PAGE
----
Last year I traveled a lot for conferences. I found myself reading lots of books on the many planes on which I flew and in the multiple hotel rooms in which I stayed. I’m not even sure how it happened that I stumbled upon romance novels. I had never even considered reading them despite the fact that I’ve been reading loads and loads of books since I was five years old. My reading habits did change slightly in graduate school as reading for my life’s work made me less likely to read for pleasure.
But discovering romance novels three decades into my life and nine years into graduate school was a revelation.
There are many things I find problematic about romance novels. Most are hetero, though there is a robust amount of gay romance novels but apparently not many lesbian romance novels. The vast majority feature white people, many of means. I particularly love regency romance novels (19th-century English, Jane-Austen time period novels) that are mostly about the gentry and people with titles. There are also many, many moments in these novels where consent is fuzzy and in some cases the sex should be called rape. So many, “No I don’t want to but he kisses so well that I can’t resist and am now glad that he started kissing me even though I didn’t initially want him to” scenes. Almost all of these books are about finding love and they end with marriage, a huge amount with babies. And women in the books often WANT marriage and babies (of course part of this is that I read from a time period and a class of women who have little else going for them). My response to a recent book I read, “TOO MUCH TALK OF BABIES!”
But there is plenty I do love about these books. Let me list some:
- You know (relatively) how it is going to end
- The stories are generally easy to follow so you can put them down and pick them back up
- The hot sex
- The emphasis on women’s pleasure, how necessary that is for the male protagonists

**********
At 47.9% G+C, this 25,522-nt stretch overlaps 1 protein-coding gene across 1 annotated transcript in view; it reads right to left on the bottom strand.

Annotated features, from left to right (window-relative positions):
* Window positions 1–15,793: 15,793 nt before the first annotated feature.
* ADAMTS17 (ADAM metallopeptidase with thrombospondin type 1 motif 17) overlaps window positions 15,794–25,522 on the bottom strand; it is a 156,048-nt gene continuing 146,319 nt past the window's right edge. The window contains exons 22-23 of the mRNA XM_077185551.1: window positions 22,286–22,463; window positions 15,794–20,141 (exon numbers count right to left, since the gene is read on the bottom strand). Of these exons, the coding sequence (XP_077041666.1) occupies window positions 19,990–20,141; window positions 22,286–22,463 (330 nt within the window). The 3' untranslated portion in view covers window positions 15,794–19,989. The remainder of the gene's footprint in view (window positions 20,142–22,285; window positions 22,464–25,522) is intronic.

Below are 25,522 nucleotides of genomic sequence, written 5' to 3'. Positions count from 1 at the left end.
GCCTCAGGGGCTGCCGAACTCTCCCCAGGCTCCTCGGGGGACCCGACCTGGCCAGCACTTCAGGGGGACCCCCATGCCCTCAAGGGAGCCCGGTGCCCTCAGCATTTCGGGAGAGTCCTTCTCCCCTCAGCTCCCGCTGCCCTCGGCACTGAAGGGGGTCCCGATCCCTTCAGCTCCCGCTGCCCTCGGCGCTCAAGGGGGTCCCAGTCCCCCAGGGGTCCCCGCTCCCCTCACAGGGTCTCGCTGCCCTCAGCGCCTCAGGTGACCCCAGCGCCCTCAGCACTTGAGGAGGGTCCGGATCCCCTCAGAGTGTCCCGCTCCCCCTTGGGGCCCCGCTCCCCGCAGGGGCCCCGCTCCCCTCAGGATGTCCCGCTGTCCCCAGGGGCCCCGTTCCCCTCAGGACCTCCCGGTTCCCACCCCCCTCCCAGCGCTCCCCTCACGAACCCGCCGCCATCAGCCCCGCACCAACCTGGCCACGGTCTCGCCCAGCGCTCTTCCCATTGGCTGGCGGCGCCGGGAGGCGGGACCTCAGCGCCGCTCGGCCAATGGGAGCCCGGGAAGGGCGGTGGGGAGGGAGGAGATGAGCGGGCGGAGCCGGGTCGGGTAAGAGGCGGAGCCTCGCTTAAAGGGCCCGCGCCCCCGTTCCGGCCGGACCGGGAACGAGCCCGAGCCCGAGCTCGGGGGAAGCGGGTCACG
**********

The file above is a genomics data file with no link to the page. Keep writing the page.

- Many of the women in these stories are strong, willful, and heroic
But also this:
I was embarrassed for a long time to admit how much I loved romance novels. Then, one day, I saw Maureen Johnson on Twitter railing against the term “trashy books” and talking about how only a certain type of book, those (mainly) written and consumed by women, get this derogatory title. And that the truth is, most literature is crap. Among “trashy books” there is total shit, but there are also amazing gems written as well as the best literature I have ever read. Johnson’s tweets were timely for me because I had just read Lisa Kleypas’ Love in the Afternoon, which is one of my most favorite books ever and I didn’t want to put it on Goodreads at the time because it was a romance novel. But I also felt compelled to tell everyone about this amazing, emotional, and beautiful book I had read.
So I decided: fuck it.
I started to proclaim loudly how much I loved romance novels and, wouldn’t you know, lots of people in my life have admitted to me how much they love them, including not a few academics.
And multiple people have asked me to write about my favorite romance novels. So, I’m going to do that. First up will be the works of the amazing Cecilia Grant.